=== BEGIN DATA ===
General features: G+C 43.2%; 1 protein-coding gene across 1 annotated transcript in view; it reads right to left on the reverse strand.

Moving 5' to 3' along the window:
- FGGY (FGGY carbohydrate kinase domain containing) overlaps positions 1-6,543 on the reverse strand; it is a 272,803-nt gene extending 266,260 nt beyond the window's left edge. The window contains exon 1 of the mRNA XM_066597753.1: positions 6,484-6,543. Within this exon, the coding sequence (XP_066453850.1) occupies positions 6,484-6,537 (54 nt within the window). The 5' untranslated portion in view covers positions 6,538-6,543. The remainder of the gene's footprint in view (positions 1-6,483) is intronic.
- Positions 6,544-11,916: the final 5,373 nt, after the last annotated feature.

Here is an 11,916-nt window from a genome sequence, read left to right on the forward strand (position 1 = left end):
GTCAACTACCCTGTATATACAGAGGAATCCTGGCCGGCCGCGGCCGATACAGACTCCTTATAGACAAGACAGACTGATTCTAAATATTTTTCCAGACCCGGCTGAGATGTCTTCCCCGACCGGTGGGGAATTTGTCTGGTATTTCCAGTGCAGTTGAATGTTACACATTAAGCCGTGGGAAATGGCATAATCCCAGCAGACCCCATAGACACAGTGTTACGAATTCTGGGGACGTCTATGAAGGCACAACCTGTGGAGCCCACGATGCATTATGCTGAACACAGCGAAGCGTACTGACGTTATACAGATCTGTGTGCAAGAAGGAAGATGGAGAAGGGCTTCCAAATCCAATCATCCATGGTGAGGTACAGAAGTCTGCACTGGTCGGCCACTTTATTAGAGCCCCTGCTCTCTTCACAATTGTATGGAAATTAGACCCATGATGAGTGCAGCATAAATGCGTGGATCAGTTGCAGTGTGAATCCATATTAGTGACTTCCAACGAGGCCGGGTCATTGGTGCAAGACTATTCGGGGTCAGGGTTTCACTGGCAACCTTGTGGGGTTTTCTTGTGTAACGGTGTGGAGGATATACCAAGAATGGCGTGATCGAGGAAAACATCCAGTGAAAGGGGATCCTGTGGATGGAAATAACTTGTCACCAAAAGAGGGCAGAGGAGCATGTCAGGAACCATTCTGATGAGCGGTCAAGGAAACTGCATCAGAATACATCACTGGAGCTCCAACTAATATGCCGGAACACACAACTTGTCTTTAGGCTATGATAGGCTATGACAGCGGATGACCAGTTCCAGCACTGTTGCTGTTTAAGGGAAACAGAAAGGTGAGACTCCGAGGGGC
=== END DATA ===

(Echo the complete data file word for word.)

General features: G+C 43.2%; 1 protein-coding gene across 1 annotated transcript in view; it reads right to left on the reverse strand.

Moving 5' to 3' along the window:
- FGGY (FGGY carbohydrate kinase domain containing) overlaps positions 1-6,543 on the reverse strand; it is a 272,803-nt gene extending 266,260 nt beyond the window's left edge. The window contains exon 1 of the mRNA XM_066597753.1: positions 6,484-6,543. Within this exon, the coding sequence (XP_066453850.1) occupies positions 6,484-6,537 (54 nt within the window). The 5' untranslated portion in view covers positions 6,538-6,543. The remainder of the gene's footprint in view (positions 1-6,483) is intronic.
- Positions 6,544-11,916: the final 5,373 nt, after the last annotated feature.

Here is an 11,916-nt window from a genome sequence, read left to right on the forward strand (position 1 = left end):
GTCAACTACCCTGTATATACAGAGGAATCCTGGCCGGCCGCGGCCGATACAGACTCCTTATAGACAAGACAGACTGATTCTAAATATTTTTCCAGACCCGGCTGAGATGTCTTCCCCGACCGGTGGGGAATTTGTCTGGTATTTCCAGTGCAGTTGAATGTTACACATTAAGCCGTGGGAAATGGCATAATCCCAGCAGACCCCATAGACACAGTGTTACGAATTCTGGGGACGTCTATGAAGGCACAACCTGTGGAGCCCACGATGCATTATGCTGAACACAGCGAAGCGTACTGACGTTATACAGATCTGTGTGCAAGAAGGAAGATGGAGAAGGGCTTCCAAATCCAATCATCCATGGTGAGGTACAGAAGTCTGCACTGGTCGGCCACTTTATTAGAGCCCCTGCTCTCTTCACAATTGTATGGAAATTAGACCCATGATGAGTGCAGCATAAATGCGTGGATCAGTTGCAGTGTGAATCCATATTAGTGACTTCCAACGAGGCCGGGTCATTGGTGCAAGACTATTCGGGGTCAGGGTTTCACTGGCAACCTTGTGGGGTTTTCTTGTGTAACGGTGTGGAGGATATACCAAGAATGGCGTGATCGAGGAAAACATCCAGTGAAAGGGGATCCTGTGGATGGAAATAACTTGTCACCAAAAGAGGGCAGAGGAGCATGTCAGGAACCATTCTGATGAGCGGTCAAGGAAACTGCATCAGAATACATCACTGGAGCTCCAACTAATATGCCGGAACACACAACTTGTCTTTAGGCTATGATAGGCTATGACAGCGGATGACCAGTTCCAGCACTGTTGCTGTTTAAGGGAAACAGAAAGGTGAGACTCCGAGGGGC